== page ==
Posted by: Infoveave Team
Date: 21 Jan 2023

OEE stands for Overall Equipment Effectiveness. As the name suggests, the goal of OEE is to ensure the maximum efficiency of a manufacturing equipment while minimizing waste. Minimizing waste in terms of raw materials, time invested and resources. However, manufacturing plants are often plagued by instances of downtime, machine failure, or producing goods at a reduced speed. These instances of inefficiency are collecting referred to as the six OEE losses.

Inability to counter the six losses in OEE can result in a significant loss of time, money and effort. According to Deloitte research, unplanned stoppages result in a $50 billion loss for the manufacturing industry every year. Also known as the six losses in lean manufacturing, they are directly linked with the three OEE components of availability, performance and quality.

What are the Six Big OEE Losses?

The six big OEE losses are an effective and sustainable approach to identifying the manufacturing inefficiencies on the shop floor. Manufacturing equipment is the bedrock of your production facility. When the machine underperforms in any of the three OEE components, it hampers efficiency and results in revenue leakage. The six losses in OEE originate from the world of TPM (Total Productive Maintenance) and was developed by Seiichi Nakajima to increase equipment efficiency.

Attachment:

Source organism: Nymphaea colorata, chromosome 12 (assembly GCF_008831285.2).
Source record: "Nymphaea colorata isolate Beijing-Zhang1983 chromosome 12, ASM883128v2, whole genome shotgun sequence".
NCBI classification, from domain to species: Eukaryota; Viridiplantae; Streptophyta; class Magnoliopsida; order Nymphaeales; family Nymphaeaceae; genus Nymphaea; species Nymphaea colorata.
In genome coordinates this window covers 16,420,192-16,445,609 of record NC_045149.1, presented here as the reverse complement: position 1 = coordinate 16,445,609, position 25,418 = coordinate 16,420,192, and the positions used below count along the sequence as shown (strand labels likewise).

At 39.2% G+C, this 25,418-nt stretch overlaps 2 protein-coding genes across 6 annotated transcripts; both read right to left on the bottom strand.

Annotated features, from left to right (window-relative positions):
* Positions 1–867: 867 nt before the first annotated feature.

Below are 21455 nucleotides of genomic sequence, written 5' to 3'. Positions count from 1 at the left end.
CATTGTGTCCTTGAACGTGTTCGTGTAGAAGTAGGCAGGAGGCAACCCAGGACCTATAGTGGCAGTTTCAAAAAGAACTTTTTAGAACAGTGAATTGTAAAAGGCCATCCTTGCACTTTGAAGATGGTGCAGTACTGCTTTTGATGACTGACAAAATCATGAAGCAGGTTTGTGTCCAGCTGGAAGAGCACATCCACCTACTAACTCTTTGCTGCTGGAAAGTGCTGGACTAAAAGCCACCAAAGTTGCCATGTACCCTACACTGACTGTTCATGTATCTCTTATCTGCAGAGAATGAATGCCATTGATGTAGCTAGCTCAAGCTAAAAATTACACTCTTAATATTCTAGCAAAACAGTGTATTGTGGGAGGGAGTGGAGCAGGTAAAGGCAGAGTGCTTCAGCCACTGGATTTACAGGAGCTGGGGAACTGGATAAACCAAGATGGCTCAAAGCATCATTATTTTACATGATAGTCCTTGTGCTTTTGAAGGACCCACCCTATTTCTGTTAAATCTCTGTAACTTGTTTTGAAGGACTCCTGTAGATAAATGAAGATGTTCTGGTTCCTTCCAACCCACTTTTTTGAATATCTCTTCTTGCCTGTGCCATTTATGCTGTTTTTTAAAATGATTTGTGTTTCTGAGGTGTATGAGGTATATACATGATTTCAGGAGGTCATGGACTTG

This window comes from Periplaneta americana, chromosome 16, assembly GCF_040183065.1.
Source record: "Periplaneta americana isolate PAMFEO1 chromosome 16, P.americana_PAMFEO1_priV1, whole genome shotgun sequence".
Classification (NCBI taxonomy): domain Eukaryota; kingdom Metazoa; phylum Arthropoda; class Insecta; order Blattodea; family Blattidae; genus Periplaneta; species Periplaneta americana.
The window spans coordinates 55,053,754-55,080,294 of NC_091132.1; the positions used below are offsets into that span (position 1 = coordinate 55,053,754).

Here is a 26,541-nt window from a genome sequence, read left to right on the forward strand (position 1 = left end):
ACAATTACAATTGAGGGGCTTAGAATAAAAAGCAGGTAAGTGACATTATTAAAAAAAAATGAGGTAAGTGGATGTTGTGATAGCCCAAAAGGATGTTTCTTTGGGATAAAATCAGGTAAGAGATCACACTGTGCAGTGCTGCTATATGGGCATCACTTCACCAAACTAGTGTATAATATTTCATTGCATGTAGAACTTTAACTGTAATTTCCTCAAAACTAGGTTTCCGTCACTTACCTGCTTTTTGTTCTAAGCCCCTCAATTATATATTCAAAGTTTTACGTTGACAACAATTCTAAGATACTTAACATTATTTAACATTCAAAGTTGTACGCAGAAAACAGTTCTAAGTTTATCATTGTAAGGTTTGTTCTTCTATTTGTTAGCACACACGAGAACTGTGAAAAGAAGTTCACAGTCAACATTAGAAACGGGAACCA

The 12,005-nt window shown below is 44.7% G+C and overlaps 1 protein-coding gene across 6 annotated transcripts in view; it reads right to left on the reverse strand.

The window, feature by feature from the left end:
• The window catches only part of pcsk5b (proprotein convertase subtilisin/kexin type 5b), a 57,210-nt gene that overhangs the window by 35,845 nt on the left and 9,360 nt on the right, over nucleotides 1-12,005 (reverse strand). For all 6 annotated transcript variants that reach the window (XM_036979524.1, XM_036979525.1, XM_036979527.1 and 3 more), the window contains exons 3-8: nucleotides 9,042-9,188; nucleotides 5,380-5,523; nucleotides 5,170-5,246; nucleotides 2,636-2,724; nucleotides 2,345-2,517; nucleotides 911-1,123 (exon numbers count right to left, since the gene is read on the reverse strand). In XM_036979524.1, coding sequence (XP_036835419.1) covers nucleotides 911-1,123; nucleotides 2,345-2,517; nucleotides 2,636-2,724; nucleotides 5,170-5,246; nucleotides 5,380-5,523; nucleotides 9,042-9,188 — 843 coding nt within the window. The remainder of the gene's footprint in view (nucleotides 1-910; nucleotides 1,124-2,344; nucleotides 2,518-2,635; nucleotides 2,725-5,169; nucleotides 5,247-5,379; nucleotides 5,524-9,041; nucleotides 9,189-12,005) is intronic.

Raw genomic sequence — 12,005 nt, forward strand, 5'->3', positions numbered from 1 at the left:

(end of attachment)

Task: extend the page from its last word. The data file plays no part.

• Availability Loss
    • Performance Loss
            • Minor stops
            • Reduced speed
    • Quality Loss
            • Process defects
            • Reduced yield

A Senseye report highlights the true of machine downtime across sectors. Unavailability, both due to planned or unpredictable circumstances leads to huge loss in revenue.  A single energy company suffered an annual loss of $84 million. However, automotive manufacturer witnessed a revenue drag of around $468 million.

OEE loss tree

The OEE calculation is based on three factors- availability, performance and quality. We can further divide these three components into the six big OEE losses. In lean manufacturing, one of the core business goals is to reduce and eliminate these six losses.

Availability Losses

For maximized OEE efficiency, an equipment must perform at its full intended capacity. If we plan to run for 12 hours straight, then it should run for 12 hours without interruptions. Yet, stoppages (both planned and unplanned) are quite natural for industrial equipment. Especially for equipment that produce assets in high output. Availability losses can be further classified into:

  • Breakdown/ Equipment Failure